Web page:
The Patchwork Metropolis: Author Richard Florida spells out who urbanization leaves behind - Metropolitan Planning Council

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The Patchwork Metropolis: Author Richard Florida spells out who urbanization leaves behind

Richard Florida captivated the audience with a hard-hitting discussion on the growing inequality in cities across the world.

How has the economic growth of cities increased inequity? How can cities both strengthen our economies and support all communities, not just the affluent? The provocative and sometimes-controversial thought leader Richard Florida explores these questions in his new book, The New Urban Crisis, which he discussed at Metropolitan Planning Council’s June 9 Roundtable to an audience of more than 150 people.

Florida, who is the son of a factory worker and grew up in New York City and New Jersey, reflected on the changing landscape of cities both from a personal perspective and through his research. An accomplished urbanist and author, Florida rose to prominence with his book The Rise of the Creative Class, which postured that the 40 million American workers he calls the “creative class”—artists, scientists and other innovators—are the greatest force driving the economy and reviving U.S. cities. However, he soon realized that the urban revival he once championed was in fact contributing to increased inequality.

Historically, the driving force of economic decline was the middle class leaving cities for the suburbs. But Florida argues that the urban “creative class” is not sharing their wealth growth and that the middle class is shrinking. In fact, across nearly every metro area, middle-class neighborhoods are disappearing. Our cities and suburbs are being replaced by a patchwork metropolis, according to Florida, in which vast swaths of poverty and disadvantage surround small areas of privilege. Cities that boast substantial innovation and creative sectors also suffer great economic inequality; despite the clustering of talent and economic assets in cities, these resources are not shared by everyone, only by the privileged. Florida argues that segregation and concentrated poverty drive economic inequality more than displacement and gentrification.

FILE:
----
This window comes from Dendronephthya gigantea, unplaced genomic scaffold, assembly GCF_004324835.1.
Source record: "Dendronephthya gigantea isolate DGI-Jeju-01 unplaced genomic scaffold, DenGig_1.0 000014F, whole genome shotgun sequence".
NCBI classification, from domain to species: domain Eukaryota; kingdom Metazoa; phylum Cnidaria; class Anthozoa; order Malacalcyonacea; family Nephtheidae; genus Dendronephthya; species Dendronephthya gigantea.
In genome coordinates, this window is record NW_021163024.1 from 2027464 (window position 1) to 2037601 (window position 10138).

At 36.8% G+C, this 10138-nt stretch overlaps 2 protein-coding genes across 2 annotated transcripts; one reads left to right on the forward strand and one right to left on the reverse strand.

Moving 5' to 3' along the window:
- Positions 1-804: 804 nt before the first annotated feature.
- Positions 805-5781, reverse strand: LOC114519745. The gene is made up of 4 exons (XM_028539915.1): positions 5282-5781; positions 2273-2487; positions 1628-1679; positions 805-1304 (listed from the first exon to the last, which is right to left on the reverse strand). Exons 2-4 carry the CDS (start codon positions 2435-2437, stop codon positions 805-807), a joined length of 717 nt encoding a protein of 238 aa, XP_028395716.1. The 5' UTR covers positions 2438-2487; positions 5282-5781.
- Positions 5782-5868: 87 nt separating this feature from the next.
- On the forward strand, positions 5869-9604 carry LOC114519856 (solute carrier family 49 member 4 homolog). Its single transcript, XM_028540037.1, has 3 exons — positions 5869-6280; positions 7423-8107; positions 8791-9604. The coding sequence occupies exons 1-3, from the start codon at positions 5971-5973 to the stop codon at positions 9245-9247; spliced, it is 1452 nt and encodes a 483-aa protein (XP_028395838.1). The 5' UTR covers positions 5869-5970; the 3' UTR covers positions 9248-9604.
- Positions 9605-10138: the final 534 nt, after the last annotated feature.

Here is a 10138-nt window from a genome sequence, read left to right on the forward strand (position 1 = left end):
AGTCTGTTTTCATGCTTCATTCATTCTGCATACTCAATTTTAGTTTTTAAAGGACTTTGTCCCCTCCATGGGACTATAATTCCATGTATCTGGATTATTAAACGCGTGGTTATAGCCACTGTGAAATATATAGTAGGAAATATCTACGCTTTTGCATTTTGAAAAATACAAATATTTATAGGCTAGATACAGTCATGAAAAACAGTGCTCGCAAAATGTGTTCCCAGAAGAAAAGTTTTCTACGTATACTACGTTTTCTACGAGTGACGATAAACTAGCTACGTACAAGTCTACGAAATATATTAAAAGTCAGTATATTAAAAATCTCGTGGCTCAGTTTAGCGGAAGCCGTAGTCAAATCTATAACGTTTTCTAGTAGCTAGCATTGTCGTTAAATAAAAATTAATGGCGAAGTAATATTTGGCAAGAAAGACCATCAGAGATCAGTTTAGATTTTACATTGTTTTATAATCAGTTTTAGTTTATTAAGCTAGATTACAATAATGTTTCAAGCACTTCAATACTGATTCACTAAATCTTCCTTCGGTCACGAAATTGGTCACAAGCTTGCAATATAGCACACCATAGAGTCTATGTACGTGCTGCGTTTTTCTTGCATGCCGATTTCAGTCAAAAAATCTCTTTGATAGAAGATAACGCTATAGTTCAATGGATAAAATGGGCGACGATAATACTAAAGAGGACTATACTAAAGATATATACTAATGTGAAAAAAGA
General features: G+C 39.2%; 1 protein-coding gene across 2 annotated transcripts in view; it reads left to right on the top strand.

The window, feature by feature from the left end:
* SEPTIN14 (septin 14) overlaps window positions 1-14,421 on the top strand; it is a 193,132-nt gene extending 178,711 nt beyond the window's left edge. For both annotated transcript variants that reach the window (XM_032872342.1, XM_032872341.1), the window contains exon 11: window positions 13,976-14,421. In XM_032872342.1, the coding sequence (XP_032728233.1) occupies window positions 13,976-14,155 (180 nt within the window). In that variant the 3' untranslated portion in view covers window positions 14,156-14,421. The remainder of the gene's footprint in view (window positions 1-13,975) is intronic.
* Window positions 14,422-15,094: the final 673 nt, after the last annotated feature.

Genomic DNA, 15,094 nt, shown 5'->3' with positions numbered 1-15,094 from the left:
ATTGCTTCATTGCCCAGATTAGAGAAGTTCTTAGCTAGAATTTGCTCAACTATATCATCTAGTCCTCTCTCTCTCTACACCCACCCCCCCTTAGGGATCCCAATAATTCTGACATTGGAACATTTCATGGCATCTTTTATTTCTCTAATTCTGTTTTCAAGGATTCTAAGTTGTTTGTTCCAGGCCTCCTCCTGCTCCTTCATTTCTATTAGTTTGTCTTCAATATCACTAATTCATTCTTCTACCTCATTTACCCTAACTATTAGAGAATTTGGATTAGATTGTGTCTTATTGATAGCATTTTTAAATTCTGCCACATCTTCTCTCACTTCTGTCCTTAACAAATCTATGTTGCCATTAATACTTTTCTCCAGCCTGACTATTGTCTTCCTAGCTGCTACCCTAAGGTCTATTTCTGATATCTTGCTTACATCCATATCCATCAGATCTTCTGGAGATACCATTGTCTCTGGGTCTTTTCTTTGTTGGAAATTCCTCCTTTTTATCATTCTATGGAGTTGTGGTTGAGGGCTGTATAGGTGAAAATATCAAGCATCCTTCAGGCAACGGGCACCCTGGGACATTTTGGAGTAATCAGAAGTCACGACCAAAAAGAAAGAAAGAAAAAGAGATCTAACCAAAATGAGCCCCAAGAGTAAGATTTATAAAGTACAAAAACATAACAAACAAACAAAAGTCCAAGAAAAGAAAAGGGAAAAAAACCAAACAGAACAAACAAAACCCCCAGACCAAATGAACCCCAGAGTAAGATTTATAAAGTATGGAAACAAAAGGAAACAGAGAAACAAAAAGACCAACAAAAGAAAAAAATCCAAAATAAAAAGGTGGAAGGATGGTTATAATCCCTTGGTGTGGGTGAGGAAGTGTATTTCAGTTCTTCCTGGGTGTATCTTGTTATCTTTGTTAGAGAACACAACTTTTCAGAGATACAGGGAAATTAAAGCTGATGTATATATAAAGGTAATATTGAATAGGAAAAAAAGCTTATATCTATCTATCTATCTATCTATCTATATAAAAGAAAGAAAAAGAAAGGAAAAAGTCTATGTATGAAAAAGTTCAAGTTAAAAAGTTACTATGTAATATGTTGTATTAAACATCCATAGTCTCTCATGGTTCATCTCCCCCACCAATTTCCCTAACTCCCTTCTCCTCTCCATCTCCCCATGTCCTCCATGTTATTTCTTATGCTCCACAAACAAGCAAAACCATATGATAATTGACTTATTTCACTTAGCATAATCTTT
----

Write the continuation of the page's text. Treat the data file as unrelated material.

Segregation locks people and neighborhoods in place: the poor stay poor and the rich stay rich. And as our Cost of Segregation study found, these forces most deeply impact communities of color in Chicago. We found that if African American-white levels of segregation lowered to the national median, incomes for African Americans in the Chicago region would rise by approximately $2,892 per year. Our region’s gross domestic product would also rise by approximately $8 billion.

To address urban economic inequality—the result of policy choices such as reductions in taxes and welfare benefits, anti-union measures and discriminatory lending practices—Florida argues that we must devise a new model of urbanism that encourages innovation and wealth creation while generating good jobs, rising living standards and a better life for everyone. He urges cities to break down the barriers separating rich from poor and to rebuild the middle class by investing in infrastructure, building more housing, reforming zoning and tax laws and developing a new national urban policy.

Florida was quick to note, however, that federal policies and the Trump Administration will likely not be allies in urban revitalization and equity in the coming years. It is up to the cities themselves—and the business, civic and activist leaders within them—to rebuild cities with a focus on equity. If the Florida’s large June 9 audience is any indication, it’s clear that MPC and other leaders in Chicago are eager and willing to tackle inequity and build a region that works for all of us.

MPC thanks King and Caryn Harris and Matt and Lucy Moog for their generous sponsorship of this event.


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